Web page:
2 Answers | Add Yours
You could approach this from a number of angles. At its simplest the episode heightens the drama of what is probably the most dramatic book in the Aeneid. It is a scene of great power and graphic imagery, very swift and chilling in its execution and extremely affecting, even for the modern reader. However, I have always viewed the episode from a psychological perspective. At this point the Trojans are experiencing very mixed emotions. They are exultant at the apparent departure of the Greeks but also still fearful and divided about how to take in the story that the devious Sinon has been telling them about the gift horse. Then Laocoon appears dramatically on the scene. He has been selected by lot to act as priest to Neptune, a fact that can only add to the Trojans' confusion because of the past history of Neptune in relation to Troy's foundation and perhaps also because of Neptune's connection with horses. When Laocoon physically assaults the wooden horse with the spear, we might well feel we have reached the height of drama and tension but then the snakes appear and, within seconds it seems, Laocoon and his sons are destroyed. This is what drives the message home to the Trojans: now at last one thing at least seems clear, namely that the gods are punishing the one man who has dared not to just to challenge Sinon's story but to desecrate the gift which the Greeks have left. When the snakes finally slither under the statue of Pallas, Troy's protectress, the psychological impact is driven further home. The Trojans' relief at knowing at last how to act is then emphasised by the triumphal and joyous manner in which they drag the horse into the city, unaware that Neptune's revenge is about to be completed.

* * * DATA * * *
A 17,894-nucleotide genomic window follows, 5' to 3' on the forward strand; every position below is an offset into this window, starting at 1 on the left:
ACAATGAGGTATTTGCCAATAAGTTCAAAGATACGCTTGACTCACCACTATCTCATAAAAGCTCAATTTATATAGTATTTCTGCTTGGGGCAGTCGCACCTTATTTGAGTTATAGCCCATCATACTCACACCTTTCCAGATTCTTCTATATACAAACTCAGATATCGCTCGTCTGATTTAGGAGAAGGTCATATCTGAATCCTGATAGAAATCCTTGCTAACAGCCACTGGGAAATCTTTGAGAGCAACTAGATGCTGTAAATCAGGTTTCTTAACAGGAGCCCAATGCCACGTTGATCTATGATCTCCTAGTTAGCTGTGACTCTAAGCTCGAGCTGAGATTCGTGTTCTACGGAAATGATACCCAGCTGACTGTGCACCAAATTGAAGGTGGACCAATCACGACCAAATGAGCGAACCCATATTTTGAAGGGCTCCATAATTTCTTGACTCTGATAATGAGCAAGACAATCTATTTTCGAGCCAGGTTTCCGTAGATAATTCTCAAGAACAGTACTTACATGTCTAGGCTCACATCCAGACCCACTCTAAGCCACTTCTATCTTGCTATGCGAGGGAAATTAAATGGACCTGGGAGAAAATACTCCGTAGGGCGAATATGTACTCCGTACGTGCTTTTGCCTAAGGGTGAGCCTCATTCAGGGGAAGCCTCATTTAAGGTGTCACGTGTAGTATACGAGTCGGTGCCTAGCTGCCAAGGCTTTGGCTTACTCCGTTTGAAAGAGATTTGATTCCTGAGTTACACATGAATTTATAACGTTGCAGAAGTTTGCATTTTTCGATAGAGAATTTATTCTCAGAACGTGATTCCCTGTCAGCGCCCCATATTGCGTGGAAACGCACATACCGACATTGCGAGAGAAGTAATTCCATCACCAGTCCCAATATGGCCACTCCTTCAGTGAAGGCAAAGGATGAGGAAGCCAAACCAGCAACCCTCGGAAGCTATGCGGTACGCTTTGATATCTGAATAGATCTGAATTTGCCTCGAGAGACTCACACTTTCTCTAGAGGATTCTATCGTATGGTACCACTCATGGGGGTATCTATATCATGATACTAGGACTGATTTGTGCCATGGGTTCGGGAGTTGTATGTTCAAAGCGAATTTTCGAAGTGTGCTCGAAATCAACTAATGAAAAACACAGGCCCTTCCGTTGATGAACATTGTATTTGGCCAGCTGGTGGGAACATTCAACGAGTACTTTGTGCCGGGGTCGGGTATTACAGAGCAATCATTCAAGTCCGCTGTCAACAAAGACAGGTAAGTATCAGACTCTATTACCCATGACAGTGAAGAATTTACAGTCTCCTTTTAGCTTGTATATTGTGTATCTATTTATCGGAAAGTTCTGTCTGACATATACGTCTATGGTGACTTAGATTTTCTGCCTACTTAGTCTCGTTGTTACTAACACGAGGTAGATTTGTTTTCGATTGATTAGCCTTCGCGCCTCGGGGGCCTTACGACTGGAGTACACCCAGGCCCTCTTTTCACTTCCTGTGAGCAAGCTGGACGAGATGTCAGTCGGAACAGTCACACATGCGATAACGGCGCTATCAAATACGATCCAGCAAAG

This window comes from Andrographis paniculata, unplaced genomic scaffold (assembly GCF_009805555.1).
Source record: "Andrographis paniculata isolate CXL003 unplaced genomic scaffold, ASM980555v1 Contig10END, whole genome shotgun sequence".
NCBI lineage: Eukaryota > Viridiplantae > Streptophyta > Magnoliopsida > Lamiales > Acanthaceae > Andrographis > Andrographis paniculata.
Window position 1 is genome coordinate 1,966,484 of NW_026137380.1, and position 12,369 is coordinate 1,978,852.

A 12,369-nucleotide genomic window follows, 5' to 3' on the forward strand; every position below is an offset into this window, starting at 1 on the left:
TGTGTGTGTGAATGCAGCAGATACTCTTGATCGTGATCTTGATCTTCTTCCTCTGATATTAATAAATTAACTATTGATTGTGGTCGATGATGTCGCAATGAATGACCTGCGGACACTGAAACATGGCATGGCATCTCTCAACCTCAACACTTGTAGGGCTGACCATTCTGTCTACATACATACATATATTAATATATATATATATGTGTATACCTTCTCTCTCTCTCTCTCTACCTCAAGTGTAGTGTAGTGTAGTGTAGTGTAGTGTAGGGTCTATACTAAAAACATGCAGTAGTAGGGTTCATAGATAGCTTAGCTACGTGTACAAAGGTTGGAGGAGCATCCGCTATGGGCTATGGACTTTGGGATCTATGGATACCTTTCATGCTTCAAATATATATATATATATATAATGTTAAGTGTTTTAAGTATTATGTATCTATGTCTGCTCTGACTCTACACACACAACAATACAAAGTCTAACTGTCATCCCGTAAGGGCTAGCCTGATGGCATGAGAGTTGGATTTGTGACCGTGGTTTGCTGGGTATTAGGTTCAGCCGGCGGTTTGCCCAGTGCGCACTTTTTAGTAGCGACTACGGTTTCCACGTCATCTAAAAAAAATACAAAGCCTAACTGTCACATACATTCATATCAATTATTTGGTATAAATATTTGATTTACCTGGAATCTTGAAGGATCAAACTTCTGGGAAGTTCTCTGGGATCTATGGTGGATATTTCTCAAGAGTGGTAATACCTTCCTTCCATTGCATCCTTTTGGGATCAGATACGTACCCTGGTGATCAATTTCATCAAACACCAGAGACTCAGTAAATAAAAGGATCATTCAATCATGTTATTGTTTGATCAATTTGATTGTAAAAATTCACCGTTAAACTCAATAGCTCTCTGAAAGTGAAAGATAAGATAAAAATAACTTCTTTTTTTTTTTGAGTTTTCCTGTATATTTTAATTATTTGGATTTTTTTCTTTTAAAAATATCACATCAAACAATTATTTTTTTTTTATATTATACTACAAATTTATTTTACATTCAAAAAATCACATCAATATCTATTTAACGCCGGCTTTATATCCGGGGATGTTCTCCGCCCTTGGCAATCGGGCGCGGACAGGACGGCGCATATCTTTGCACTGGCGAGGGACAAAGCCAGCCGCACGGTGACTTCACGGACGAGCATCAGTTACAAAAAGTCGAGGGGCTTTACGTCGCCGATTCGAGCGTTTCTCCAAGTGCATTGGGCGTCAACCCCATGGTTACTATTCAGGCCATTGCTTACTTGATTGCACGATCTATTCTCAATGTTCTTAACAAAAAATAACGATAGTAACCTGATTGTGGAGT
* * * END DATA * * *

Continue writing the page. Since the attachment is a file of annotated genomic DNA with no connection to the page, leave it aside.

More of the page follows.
Thank you for your response!
We’ve answered 333,800 questions. We can answer yours, too.Ask a question